Monday, 18 January 2010

The impact of section 423 of the Insolvency Act 1986 upon sale and lease back transactions considered - Delaney v Chen & Anor [2010] EWHC 6 (Ch)

In Delaney v Chen & Anor [2010] EWHC 6 (Ch) His Honour Judge Purle QC has considered the impact of section 423 of the Insolvency Act 1986 upon sale and lease back transactions. As the learned judge notes, "The issue is whether and to what extent such a transaction may be vulnerable to attack as a transaction at an undervalue." He goes on:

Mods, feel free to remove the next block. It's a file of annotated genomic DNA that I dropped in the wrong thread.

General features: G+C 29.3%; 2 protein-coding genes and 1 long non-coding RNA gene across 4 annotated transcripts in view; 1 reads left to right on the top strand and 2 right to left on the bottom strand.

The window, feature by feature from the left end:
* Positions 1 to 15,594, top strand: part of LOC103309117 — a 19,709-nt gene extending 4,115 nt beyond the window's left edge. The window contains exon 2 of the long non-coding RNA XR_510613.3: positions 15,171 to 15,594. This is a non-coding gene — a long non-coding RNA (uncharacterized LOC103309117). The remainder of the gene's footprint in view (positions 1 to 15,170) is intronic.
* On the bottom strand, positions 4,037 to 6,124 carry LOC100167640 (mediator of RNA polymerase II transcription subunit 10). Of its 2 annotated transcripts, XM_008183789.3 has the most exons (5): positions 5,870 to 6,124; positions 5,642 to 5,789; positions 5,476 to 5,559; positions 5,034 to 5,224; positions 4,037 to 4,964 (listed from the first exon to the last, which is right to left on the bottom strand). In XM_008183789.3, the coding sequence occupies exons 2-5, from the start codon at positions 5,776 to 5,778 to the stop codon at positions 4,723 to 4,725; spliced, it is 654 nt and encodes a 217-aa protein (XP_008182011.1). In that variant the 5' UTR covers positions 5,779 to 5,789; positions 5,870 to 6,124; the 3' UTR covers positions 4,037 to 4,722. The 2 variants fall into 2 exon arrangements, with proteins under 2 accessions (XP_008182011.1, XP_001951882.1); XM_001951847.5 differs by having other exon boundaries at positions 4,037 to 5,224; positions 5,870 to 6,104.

"Section 423 of the 1986 Act relates to transactions (defined in section 436 as including a gift, agreement or arrangement) entered into at an undervalue. If such a transaction is entered into by a person for the purpose of putting assets beyond the reach of a person (the victim) making a claim against that person or otherwise to prejudice the interests of the victim in relation to his claim, the Court may make such order as it thinks fit for restoring the position to what it would have been if the transaction had not been entered into. A person enters into a transaction at an undervalue if the value of the consideration, in money or money's worth, provided by the other party to the transaction, is significantly less than the value, in money or money's worth, of the consideration provided by himself. This is not a complete or verbatim statement of the section, but a summary of the parts relevant to the present appeal...There are many instances where a transaction may be entered into which depletes the transferor's assets, but that is not enough to stigmatise the transaction as being at an undervalue. Thus, a debtor facing bankruptcy may decide to dissipate substantial amounts on food, drink and other aspects of high living. He gets nothing saleable in return, but receives full value. Whatever else may be said about such a transaction, it is not at an undervalue. The debtor pays full value for the consumables or services in question. Once consumed or enjoyed, there is nothing left and what he pays is irretrievably lost to his creditors. The complaint would, however, as in MC Bacon, be that the transaction was entered into at all, not that it was entered into at an undervalue."
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